Lastly, milk thistle extracts are used for their anti-inflammatory benefit to the skin. The inflammatory conditions of the skin can include dermatitis, psoriasis, and acne. According to Juráňová, et al., silymarin downregulates excessive chronic inflammation in dermatitis. In acne, silymarin can scavenge by-products of oxidative stress aside from its anti-inflammatory action, according to Sahib, Al-Anbari, Salih & Abdullah. The anti-inflammatory activity of silymarin is bolstered because it dramatically reduces UV-induced leukocyte infiltration.
Thus, according to Vostálová, Tinková, Biedermann, Kosina, Ulrichová, & Rajnochová Svobodová, the use of silymarin in combination with sunscreens or skincare lotions may provide an effective method for minimizing the harmful biological effects of solar UV radiation. The result is skin protection from numerous sun-related skin illnesses. For sun protection, only about 0.024% weight per volume of milk thistle extracts was used in studies compared to commercial sunscreens preparations in a concentration of 2–15%. This means that the higher the concentration of milk thistle extracts, the more it affords the benefits of sunscreen.
3. Reduces Cholesterol
In humans, high serum lipids and lipoproteins increase the risk of cardiovascular disease, fatty liver, cancer, peripheral vascular disease, and atherosclerosis. Lipoproteins come in 3 different forms. High-density lipoprotein (HDL) is traditionally called the “good” cholesterol; low-density lipoprotein (LDL), or traditionally called “bad” cholesterol, though modern research has shown that both of these types of cholesterol have optimal levels that are required in the body. Very low-density lipoprotein is another type of “bad” cholesterol because it carries formed fats into the tissues for deposition. Both LDL and VLDL result in atherosclerotic plaque build-up when associated with inflammation and metabolic disease.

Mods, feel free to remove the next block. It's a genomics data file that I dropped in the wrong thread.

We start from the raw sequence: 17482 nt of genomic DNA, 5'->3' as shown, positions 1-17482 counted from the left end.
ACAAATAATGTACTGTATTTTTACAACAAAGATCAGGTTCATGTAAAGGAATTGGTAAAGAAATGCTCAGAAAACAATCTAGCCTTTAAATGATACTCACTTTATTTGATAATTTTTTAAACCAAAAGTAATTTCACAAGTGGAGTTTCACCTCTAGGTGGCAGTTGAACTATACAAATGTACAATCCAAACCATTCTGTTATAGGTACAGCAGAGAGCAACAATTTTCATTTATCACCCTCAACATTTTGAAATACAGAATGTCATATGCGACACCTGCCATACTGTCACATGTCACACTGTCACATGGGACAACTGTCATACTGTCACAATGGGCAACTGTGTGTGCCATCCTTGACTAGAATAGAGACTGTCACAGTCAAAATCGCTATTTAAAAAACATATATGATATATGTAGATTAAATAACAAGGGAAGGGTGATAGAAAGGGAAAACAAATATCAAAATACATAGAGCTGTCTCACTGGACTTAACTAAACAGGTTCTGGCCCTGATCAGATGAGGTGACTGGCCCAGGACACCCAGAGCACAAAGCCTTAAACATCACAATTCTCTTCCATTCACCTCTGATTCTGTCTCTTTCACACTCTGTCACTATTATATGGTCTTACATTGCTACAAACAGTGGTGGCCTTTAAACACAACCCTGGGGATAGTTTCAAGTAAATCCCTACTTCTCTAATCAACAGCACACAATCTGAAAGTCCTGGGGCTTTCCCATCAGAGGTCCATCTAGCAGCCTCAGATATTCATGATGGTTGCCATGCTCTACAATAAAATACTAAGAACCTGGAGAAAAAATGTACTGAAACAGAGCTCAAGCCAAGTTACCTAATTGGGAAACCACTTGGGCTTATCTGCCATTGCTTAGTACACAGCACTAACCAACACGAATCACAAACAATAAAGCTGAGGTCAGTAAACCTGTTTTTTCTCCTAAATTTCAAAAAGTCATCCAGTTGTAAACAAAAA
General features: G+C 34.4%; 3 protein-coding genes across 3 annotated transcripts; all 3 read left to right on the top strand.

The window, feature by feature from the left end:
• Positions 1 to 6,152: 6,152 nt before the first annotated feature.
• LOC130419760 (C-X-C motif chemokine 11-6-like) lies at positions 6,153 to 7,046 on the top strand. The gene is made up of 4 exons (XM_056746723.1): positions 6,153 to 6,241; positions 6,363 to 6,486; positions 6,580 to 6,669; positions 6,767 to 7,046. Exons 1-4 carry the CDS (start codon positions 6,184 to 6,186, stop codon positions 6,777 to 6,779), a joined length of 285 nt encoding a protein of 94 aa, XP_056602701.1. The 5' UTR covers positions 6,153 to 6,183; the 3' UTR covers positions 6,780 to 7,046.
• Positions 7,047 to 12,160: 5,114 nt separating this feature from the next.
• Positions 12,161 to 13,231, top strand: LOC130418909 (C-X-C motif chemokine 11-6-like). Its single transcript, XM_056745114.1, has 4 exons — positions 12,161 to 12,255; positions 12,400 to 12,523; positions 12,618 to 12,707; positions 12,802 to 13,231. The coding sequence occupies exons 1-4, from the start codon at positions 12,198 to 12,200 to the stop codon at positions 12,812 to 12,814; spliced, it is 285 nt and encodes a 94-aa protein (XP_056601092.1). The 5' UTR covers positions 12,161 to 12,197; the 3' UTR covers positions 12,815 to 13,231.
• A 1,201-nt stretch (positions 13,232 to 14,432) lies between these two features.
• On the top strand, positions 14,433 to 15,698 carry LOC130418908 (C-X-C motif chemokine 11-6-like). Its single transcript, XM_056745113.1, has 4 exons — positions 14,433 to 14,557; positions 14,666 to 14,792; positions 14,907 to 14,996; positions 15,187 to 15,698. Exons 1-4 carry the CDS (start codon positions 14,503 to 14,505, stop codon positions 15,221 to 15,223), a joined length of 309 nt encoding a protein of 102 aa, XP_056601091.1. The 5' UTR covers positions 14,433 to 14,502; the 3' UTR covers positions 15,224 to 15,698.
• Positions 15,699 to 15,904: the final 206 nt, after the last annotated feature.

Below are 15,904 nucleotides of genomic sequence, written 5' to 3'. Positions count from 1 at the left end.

Hypercholesterolemia is also a component of metabolic syndrome. According to Tajmohammadi, Razavi, & Hosseinzadeh, metabolic syndrome is a composition of metabolic risk factors such as obesity, hypertension, dyslipidemia, and diabetes. It is a worldwide health problem with serious morbidity.
Milk thistle has been studied for the treatment of hypercholesterolemia. A study conducted by Tajmohammadi, Razavi, & Hosseinzadeh showed milk thistle’s benefit on cholesterol reduction. It does this by three mechanisms:
The silymarin component of milk thistle can reduce triglyceride and cholesterol by increasing ABC transporters, which are involved in eliminating cholesterol. They are responsible for cholesterol drainage from the hepatocytes into the bile. Silymarin also increases HDL level, which has an important role in absorbing cholesterol and carrying it back to the liver to metabolize and excrete it. Silymarin also inhibits 3-hydroxy-3-methylglutaryl coenzyme A (HMG-CoA) reductase, reducing cholesterol synthesis.
Moreover, silymarin can decrease cholesterol absorption, the plasma level of cholesterol, and the liver content of VLDL. There is also a decrease in VLDL production in the intestine and inhibition of intestinal cholesterol absorption. The polyphenol compounds of silymarin inhibit acyl-CoA, a critical enzyme that produces lipids. They also bind to cholesterol and bile acids to stop the formation of fat lobules.